Pride is the vice with the strongest correlation with narcissism (Veselka, Giammarco and Vernon, 2014). This narcissistic culture of pride is another defining trait of pathological liberalism — even manifesting in parades to celebrate pride. A ‘born this way’ mindset which embraces unhealthy lifestyle groups like the obese can only lead to disaster. As Thomas Aquinas said, pride is the worst vice and the source of all other vices. Without looking up towards the heavens, why would we ever seek to improve?


Ultimately, those suffering from pathological liberalism may have too much regard for others and too little self-respect; they may be too tolerant of uncertainty and novelty; and they may be too insensitive to potential danger. A few manifestations of this might include the mayor of Florence starting a ‘Hug a Chinese’ campaign to fight racism at the start of COVID-19; a pop-up restaurant in Toronto where all the chefs have Aids; and Drag Queen Storytime, where toddlers are read to in public libraries by crossdressing fetishists.

That’s not to say the aforementioned traits are inherently bad. Such liberalism has produced some societal benefits that we all enjoy, of course. The opposing argument could be — and frequently is — made about conservatives being too closed-minded and intolerant. These two forces act on one another in a sort-of Hegelian dialectic, like yin and yang, with the resulting tension keeping society in motion. Ralph Waldo Emerson (1903) noted that ‘the two parties which divide the state, the party of conservatism and that of innovation, are very old, and have disputed the possession of the world ever since it was made.’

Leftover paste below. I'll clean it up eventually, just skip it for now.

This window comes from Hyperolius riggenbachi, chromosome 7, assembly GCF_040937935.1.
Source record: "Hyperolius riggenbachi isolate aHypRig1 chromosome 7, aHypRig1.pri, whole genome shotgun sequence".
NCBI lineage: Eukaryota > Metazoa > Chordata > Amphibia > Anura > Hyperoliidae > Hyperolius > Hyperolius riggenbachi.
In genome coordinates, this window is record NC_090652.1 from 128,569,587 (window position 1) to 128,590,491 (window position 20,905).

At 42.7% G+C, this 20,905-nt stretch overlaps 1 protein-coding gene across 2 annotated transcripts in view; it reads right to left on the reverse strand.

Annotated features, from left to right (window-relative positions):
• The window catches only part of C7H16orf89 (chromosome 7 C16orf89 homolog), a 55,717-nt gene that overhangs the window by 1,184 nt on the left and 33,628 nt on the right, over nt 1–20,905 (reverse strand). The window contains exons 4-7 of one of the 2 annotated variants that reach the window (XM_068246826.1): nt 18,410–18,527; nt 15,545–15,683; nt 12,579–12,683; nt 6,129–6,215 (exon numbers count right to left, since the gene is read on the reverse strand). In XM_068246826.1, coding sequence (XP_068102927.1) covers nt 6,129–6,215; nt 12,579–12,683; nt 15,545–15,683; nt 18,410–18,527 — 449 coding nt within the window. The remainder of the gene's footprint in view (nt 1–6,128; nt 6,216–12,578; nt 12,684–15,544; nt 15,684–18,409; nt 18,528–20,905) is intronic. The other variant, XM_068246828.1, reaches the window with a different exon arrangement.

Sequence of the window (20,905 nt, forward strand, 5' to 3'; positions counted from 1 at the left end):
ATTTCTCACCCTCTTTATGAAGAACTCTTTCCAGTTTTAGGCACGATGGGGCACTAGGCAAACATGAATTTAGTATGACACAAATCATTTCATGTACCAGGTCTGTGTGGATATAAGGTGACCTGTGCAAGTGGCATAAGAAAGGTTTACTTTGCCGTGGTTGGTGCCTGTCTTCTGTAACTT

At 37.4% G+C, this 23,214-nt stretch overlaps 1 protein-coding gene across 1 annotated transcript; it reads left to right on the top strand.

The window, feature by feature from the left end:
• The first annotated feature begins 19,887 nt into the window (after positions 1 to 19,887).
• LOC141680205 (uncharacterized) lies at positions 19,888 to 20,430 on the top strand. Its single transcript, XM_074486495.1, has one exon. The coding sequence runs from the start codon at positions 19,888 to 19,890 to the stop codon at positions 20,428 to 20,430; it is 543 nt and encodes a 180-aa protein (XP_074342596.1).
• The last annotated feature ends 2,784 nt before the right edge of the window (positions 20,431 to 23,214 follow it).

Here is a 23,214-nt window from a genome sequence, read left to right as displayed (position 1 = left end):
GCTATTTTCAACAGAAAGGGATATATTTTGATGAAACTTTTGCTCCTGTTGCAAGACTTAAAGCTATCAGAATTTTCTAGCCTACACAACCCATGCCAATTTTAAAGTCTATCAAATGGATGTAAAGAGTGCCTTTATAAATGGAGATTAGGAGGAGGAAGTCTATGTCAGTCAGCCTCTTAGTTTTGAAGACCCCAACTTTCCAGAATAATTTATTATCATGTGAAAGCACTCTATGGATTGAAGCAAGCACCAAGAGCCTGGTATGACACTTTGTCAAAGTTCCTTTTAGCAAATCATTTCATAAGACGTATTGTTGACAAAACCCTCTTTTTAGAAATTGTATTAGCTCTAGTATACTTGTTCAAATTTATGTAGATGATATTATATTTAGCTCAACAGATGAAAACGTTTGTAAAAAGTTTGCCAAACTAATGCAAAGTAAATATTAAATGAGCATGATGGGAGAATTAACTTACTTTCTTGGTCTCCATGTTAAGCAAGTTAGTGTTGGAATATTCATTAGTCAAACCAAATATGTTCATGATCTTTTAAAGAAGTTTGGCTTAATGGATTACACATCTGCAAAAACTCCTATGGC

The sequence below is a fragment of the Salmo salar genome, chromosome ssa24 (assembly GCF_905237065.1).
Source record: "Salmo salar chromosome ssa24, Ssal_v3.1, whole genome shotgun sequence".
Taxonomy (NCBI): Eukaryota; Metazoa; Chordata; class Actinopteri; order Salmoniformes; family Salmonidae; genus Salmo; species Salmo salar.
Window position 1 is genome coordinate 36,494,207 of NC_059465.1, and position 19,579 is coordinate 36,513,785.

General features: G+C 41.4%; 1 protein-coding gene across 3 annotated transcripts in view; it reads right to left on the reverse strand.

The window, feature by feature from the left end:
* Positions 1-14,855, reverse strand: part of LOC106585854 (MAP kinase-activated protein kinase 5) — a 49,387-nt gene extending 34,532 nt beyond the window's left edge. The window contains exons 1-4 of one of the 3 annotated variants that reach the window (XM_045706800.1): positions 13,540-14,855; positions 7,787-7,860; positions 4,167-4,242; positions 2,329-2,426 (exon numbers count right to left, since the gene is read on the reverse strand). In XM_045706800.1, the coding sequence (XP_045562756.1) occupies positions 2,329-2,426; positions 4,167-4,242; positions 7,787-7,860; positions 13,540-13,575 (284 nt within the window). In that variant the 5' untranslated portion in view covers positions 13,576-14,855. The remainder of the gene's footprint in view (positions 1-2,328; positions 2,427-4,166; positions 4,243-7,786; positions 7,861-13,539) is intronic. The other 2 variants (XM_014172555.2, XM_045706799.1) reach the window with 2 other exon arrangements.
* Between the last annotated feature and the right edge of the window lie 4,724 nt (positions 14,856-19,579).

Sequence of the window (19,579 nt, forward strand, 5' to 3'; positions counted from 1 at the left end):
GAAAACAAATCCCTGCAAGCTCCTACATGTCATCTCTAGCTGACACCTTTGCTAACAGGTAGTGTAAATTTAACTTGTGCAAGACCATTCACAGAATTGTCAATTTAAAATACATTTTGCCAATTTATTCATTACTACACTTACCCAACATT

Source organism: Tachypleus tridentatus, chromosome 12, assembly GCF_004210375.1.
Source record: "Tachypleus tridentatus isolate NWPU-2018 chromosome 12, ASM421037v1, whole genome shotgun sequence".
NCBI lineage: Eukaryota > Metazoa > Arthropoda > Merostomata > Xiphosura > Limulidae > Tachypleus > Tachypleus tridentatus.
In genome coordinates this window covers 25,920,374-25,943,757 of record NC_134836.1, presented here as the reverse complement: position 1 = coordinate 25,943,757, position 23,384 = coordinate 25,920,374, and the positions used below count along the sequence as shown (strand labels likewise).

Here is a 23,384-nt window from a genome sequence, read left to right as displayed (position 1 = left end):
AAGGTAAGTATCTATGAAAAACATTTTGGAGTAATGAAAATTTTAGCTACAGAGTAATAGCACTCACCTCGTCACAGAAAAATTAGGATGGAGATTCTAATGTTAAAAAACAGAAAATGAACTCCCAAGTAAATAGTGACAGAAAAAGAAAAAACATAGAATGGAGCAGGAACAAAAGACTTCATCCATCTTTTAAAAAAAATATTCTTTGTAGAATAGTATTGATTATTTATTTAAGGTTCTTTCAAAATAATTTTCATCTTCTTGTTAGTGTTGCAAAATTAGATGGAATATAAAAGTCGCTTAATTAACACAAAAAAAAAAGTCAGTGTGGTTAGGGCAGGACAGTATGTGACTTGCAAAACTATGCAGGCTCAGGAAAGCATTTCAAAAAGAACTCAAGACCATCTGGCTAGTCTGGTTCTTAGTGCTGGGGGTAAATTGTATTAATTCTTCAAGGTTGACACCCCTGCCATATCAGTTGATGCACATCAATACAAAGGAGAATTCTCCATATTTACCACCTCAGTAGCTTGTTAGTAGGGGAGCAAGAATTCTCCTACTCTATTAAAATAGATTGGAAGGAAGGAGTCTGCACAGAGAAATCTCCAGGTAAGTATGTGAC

Rather, the issue is when the pendulum swings too far in one direction: ‘All things in moderation, including moderation,’ as Oscar Wilde said. Liberals control academia, the press, and Hollywood and are tightening their stranglehold on the internet day by day. In light of pathological liberalism, can we be sure these institutions are safe in only their hands?